Ahuja to design automated systems for categorizing visual data
By Elise King, Coordinated Science Lab
March 30, 2012
- ECE Professor Narendra Ahuja has received a grant to develop an image matching framework to program computers to learn and recognize whether and where objects appear in images.
- By using region-based representation, computers will be programmed to use regions as features.
- The computers that will use this framework will be able to learn objects by being shown a series of images, and then will be able to recognize those objects in new images.
As the volume of digital information continues to grow, automated systems for categorizing visual data are becoming increasingly important in order to keep visual data organized and allow people to access the data they need in a quick, efficient and relevant way.
ECE Professor Narendra Ahuja recently received a 3-year, $419,655 grant from the Office of Naval Research (ONR) to design this type of automated system. Through this grant Ahuja, a Donald Biggar Willet Professor, hopes to develop an image matching framework that can be used to program computers to learn and recognize whether and where objects appear in images.
Ahuja previously received an NSF EAGER grant to research the problem of categorizing visual data. Through this recent ONR grant, Ahuja and other researchers will build off of the strengths of existing approaches used in previous research to take a new approach to this problem: Using regions to capture the basic information for recognizing objects.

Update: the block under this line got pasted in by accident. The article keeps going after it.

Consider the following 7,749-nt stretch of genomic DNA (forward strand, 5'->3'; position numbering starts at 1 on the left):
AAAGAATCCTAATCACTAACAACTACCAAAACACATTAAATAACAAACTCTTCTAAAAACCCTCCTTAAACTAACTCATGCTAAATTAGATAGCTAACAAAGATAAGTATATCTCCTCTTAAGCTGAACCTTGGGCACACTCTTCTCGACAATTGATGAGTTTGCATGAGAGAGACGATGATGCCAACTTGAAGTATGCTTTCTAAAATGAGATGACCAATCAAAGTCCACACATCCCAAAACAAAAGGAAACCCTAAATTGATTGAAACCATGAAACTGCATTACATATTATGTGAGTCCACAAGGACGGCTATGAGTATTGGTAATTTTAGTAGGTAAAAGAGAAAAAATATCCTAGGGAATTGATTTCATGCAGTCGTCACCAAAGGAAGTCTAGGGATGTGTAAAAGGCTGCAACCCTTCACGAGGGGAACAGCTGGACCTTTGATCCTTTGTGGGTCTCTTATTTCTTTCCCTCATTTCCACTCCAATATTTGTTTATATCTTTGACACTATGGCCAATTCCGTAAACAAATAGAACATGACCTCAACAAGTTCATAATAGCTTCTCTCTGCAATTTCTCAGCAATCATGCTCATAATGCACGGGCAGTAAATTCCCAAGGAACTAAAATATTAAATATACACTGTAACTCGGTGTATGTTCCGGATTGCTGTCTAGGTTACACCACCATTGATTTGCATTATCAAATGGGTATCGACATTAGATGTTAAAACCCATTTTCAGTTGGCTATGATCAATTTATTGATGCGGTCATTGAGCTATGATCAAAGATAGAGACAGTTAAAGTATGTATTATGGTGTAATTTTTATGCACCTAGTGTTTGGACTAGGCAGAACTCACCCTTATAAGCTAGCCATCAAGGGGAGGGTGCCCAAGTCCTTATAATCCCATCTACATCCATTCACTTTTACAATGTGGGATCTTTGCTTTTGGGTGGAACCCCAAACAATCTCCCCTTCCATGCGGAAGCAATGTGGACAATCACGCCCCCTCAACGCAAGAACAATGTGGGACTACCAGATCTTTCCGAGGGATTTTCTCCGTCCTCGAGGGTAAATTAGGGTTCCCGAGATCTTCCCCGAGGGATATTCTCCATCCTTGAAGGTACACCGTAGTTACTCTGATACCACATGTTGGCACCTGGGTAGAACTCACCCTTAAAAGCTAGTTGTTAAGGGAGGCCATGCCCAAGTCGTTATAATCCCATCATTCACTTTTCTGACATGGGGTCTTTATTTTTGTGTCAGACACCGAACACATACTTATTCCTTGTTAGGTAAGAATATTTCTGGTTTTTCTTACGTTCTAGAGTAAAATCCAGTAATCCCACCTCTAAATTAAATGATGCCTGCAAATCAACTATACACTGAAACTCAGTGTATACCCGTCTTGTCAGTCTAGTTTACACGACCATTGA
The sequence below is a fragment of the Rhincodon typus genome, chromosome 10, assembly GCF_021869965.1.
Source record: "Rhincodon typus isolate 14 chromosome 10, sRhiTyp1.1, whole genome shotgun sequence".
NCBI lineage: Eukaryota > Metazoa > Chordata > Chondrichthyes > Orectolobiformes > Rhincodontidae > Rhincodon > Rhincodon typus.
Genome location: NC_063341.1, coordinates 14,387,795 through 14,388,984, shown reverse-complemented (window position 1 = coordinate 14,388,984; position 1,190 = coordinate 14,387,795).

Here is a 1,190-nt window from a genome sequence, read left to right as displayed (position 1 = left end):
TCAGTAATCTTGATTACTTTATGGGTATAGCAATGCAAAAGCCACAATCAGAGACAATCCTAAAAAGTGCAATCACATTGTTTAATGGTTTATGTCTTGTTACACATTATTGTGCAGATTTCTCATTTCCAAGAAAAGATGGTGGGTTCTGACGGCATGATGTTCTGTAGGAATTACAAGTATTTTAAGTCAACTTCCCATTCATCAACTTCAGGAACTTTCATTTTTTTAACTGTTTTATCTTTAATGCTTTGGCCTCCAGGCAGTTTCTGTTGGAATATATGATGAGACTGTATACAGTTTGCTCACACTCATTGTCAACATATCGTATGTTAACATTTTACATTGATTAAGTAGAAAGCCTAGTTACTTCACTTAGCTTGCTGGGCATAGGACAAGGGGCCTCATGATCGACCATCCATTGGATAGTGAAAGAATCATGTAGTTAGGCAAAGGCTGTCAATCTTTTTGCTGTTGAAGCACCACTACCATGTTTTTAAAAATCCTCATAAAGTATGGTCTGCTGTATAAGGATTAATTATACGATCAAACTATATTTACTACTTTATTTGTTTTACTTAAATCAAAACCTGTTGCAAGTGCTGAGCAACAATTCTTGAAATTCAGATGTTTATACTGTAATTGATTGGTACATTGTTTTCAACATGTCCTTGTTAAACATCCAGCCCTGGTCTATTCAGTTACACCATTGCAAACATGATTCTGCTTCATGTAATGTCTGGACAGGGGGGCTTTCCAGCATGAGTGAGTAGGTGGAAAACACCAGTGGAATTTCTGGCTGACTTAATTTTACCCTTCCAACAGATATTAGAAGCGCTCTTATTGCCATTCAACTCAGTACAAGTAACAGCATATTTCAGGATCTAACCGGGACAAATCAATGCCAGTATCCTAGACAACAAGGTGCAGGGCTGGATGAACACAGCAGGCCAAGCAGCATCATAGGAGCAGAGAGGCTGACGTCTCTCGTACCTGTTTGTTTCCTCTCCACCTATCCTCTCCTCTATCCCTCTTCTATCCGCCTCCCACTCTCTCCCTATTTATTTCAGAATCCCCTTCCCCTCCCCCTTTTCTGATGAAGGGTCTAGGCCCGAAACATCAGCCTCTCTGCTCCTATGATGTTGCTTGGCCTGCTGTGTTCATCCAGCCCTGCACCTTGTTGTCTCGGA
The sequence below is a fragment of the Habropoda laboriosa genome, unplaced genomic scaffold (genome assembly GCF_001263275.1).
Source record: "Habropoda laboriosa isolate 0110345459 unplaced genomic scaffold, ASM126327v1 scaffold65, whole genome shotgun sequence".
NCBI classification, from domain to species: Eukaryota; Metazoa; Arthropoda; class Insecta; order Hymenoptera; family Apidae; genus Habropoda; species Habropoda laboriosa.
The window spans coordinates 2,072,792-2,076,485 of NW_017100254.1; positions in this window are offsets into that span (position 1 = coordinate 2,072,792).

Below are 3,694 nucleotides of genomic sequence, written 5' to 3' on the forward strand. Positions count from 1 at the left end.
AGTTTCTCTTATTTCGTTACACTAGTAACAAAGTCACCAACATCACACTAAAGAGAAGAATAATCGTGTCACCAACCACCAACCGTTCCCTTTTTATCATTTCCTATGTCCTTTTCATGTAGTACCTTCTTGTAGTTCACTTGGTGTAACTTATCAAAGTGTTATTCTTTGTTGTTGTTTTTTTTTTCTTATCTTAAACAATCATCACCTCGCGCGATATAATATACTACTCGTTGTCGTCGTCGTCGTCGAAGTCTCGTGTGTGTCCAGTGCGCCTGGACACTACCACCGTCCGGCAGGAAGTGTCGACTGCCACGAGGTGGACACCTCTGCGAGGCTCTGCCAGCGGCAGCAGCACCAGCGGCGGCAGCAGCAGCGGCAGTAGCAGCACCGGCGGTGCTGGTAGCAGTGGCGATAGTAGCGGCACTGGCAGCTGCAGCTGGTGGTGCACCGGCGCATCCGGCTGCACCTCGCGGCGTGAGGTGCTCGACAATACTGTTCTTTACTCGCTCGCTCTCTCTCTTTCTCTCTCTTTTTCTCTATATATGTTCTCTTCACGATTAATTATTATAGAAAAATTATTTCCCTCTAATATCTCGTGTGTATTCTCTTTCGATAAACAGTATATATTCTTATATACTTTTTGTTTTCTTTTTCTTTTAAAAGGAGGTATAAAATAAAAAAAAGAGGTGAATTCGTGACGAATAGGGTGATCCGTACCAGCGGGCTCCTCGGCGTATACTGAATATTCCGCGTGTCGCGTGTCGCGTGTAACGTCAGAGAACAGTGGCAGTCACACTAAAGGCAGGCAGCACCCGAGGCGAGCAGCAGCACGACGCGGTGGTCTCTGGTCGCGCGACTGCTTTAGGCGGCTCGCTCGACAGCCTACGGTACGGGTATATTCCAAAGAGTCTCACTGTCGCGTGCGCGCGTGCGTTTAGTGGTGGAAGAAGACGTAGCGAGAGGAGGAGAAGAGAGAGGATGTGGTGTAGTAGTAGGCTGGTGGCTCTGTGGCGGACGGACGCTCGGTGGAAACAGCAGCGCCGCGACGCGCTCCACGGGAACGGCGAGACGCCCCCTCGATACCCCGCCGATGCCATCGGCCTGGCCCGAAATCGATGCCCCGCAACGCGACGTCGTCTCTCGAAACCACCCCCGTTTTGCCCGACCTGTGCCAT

By using region-based representation, computers will be programmed to use regions as features and can therefore detect things such as the relative spatial layout of an object in order to recognize the object.
The computers that will use this framework will be able to learn objects by being shown a series of images, and then will be able to recognize those objects in new images without human supervision. This kind of technology can be used for everyday purposes such video surveillance and medical purposes. Ahuja said that, for example, a computer programmed to categorize visual data can be shown a series of images that contain brain tumors so that it learns what a brain tumor looks like. Then it can be told to look at a new patient’s brain scans and will be able to locate and identify brain tumors on its own.
Similarly, Ahuja said, if say it is against the rules for someone to enter a locker room alone, this computer can be taught to recognize the difference between one person and multiple people, and can then monitor video surveillance to see if only one person enters the locker room. If only one person goes in to the room then a warning alarm will sound.
Researchers want to also make sure this technology is accurate, robust and fast. “You have to be tolerant of variability, but not too tolerant,” Ahuja said. The computer should be able to tell that a bright red apple and a dark red apple are still both apples, but an apple and an orange are different. “If you don’t know what matters you will be inaccurate,” Ahuja said.
Editor's note: media inquiries should be directed to Brad Petersen, Director of Communications, at email@example.com or (217) 244-6376.